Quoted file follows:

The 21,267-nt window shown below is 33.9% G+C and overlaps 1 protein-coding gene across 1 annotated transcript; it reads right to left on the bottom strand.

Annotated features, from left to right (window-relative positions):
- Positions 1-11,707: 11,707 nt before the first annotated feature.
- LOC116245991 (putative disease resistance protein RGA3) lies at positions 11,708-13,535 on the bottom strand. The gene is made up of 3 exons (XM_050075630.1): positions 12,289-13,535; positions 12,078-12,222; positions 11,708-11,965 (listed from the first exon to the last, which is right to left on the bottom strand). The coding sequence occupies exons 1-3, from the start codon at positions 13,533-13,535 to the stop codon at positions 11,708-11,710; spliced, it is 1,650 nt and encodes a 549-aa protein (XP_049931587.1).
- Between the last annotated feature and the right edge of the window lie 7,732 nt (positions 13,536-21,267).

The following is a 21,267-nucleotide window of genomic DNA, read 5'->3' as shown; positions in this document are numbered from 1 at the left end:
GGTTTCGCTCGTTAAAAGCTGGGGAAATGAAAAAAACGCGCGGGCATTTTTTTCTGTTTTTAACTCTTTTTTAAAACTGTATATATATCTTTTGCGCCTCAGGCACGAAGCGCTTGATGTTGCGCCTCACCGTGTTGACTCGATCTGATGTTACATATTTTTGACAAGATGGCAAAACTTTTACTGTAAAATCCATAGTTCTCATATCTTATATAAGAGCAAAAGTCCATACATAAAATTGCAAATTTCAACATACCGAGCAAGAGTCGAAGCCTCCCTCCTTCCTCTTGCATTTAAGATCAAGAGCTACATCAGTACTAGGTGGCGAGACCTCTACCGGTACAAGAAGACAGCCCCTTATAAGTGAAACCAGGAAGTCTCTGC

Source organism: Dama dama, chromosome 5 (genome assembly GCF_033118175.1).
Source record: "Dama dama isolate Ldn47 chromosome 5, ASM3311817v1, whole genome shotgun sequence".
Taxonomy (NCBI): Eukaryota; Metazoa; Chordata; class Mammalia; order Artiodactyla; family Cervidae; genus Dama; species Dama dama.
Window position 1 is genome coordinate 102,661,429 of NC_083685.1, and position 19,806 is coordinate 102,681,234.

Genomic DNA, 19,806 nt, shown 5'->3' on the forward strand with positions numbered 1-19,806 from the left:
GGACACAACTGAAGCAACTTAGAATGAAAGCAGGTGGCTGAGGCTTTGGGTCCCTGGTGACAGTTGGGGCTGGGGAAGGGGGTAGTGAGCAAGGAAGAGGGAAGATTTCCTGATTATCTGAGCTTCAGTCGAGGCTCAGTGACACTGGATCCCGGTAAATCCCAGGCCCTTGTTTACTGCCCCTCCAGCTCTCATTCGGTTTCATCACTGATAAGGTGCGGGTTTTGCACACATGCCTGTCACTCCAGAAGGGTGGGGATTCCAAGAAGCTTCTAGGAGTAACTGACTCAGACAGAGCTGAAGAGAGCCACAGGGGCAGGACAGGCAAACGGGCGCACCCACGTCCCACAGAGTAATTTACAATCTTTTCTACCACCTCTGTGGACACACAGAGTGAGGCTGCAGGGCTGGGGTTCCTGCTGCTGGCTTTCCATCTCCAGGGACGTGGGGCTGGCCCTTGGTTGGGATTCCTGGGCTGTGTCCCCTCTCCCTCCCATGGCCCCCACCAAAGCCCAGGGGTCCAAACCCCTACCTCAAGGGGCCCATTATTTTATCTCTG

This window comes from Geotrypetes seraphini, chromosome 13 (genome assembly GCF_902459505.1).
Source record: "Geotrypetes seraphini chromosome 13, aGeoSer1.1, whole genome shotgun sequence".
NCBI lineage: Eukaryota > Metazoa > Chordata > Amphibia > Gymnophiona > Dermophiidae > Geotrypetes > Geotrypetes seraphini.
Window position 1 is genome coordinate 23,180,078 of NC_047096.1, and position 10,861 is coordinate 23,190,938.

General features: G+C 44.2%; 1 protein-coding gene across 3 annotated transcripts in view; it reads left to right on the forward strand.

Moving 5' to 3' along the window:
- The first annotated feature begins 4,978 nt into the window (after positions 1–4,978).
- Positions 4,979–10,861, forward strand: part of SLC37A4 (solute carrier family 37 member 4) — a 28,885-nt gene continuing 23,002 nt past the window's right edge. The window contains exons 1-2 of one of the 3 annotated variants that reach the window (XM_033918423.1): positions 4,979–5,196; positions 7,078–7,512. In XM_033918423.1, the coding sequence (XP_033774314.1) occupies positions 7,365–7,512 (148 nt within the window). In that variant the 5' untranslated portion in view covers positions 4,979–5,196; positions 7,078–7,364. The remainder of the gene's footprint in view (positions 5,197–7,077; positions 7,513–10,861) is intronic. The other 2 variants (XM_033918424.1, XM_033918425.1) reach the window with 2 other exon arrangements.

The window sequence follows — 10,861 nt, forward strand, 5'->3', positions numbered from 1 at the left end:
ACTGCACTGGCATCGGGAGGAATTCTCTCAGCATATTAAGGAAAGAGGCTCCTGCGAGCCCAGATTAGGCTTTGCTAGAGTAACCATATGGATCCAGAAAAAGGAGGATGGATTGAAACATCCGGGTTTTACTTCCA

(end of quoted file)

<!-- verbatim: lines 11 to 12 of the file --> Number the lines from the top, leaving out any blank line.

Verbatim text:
Window position 1 is genome coordinate 102,661,429 of NC_083685.1, and position 19,806 is coordinate 102,681,234.

Genomic DNA, 19,806 nt, shown 5'->3' on the forward strand with positions numbered 1-19,806 from the left: